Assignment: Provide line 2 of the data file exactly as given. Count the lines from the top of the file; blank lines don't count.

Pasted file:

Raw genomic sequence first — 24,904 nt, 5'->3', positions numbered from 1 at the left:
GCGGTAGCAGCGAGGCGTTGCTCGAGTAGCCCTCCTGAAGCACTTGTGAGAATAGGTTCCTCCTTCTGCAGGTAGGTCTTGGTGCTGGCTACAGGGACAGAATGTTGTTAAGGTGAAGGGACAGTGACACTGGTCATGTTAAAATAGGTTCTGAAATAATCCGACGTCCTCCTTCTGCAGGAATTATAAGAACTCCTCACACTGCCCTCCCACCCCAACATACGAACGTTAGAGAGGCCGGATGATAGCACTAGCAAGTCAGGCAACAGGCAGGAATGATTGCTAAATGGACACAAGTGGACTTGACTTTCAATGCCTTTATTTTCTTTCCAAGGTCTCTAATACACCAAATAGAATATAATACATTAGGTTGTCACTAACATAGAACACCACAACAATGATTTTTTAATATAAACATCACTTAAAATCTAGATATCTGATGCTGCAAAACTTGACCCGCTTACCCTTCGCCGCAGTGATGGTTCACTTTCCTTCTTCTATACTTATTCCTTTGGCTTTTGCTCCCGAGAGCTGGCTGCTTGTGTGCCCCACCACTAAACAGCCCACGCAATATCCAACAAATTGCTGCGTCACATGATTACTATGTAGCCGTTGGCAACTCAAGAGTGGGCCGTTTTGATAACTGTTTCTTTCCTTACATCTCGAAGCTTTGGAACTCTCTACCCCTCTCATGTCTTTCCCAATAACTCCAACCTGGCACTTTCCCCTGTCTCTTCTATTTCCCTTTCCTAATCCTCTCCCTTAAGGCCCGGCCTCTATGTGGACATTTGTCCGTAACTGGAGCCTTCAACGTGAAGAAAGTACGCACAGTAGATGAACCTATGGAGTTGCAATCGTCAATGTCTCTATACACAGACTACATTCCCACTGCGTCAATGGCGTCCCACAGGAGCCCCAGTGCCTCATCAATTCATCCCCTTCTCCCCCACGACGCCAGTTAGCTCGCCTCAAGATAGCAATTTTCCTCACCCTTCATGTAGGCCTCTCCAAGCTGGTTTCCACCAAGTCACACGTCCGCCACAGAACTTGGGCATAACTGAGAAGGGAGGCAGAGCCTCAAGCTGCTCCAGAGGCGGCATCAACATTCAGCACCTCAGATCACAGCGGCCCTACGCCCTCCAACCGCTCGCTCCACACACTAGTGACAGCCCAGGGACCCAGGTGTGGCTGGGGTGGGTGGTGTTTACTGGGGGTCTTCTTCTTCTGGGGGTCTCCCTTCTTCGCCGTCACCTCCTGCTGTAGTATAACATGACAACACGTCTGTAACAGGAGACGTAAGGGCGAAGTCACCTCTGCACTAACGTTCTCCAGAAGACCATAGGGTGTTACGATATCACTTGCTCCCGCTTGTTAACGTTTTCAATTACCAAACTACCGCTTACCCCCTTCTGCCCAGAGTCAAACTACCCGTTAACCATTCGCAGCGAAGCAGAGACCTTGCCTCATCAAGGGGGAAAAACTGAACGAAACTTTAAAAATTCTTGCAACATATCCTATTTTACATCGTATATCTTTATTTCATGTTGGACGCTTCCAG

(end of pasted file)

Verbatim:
GCGGTAGCAGCGAGGCGTTGCTCGAGTAGCCCTCCTGAAGCACTTGTGAGAATAGGTTCCTCCTTCTGCAGGTAGGTCTTGGTGCTGGCTACAGGGACAGAATGTTGTTAAGGTGAAGGGACAGTGACACTGGTCATGTTAAAATAGGTTCTGAAATAATCCGACGTCCTCCTTCTGCAGGAATTATAAGAACTCCTCACACTGCCCTCCCACCCCAACATACGAACGTTAGAGAGGCCGGATGATAGCACTAGCAAGTCAGGCAACAGGCAGGAATGATTGCTAAATGGACACAAGTGGACTTGACTTTCAATGCCTTTATTTTCTTTCCAAGGTCTCTAATACACCAAATAGAATATAATACATTAGGTTGTCACTAACATAGAACACCACAACAATGATTTTTTAATATAAACATCACTTAAAATCTAGATATCTGATGCTGCAAAACTTGACCCGCTTACCCTTCGCCGCAGTGATGGTTCACTTTCCTTCTTCTATACTTATTCCTTTGGCTTTTGCTCCCGAGAGCTGGCTGCTTGTGTGCCCCACCACTAAACAGCCCACGCAATATCCAACAAATTGCTGCGTCACATGATTACTATGTAGCCGTTGGCAACTCAAGAGTGGGCCGTTTTGATAACTGTTTCTTTCCTTACATCTCGAAGCTTTGGAACTCTCTACCCCTCTCATGTCTTTCCCAATAACTCCAACCTGGCACTTTCCCCTGTCTCTTCTATTTCCCTTTCCTAATCCTCTCCCTTAAGGCCCGGCCTCTATGTGGACATTTGTCCGTAACTGGAGCCTTCAACGTGAAGAAAGTACGCACAGTAGATGAACCTATGGAGTTGCAATCGTCAATGTCTCTATACACAGACTACATTCCCACTGCGTCAATGGCGTCCCACAGGAGCCCCAGTGCCTCATCAATTCATCCCCTTCTCCCCCACGACGCCAGTTAGCTCGCCTCAAGATAGCAATTTTCCTCACCCTTCATGTAGGCCTCTCCAAGCTGGTTTCCACCAAGTCACACGTCCGCCACAGAACTTGGGCATAACTGAGAAGGGAGGCAGAGCCTCAAGCTGCTCCAGAGGCGGCATCAACATTCAGCACCTCAGATCACAGCGGCCCTACGCCCTCCAACCGCTCGCTCCACACACTAGTGACAGCCCAGGGACCCAGGTGTGGCTGGGGTGGGTGGTGTTTACTGGGGGTCTTCTTCTTCTGGGGGTCTCCCTTCTTCGCCGTCACCTCCTGCTGTAGTATAACATGACAACACGTCTGTAACAGGAGACGTAAGGGCGAAGTCACCTCTGCACTAACGTTCTCCAGAAGACCATAGGGTGTTACGATATCACTTGCTCCCGCTTGTTAACGTTTTCAATTACCAAACTACCGCTTACCCCCTTCTGCCCAGAGTCAAACTACCCGTTAACCATTCGCAGCGAAGCAGAGACCTTGCCTCATCAAGGGGGAAAAACTGAACGAAACTTTAAAAATTCTTGCAACATATCCTATTTTACATCGTATATCTTTATTTCATGTTGGACGCTTCCAG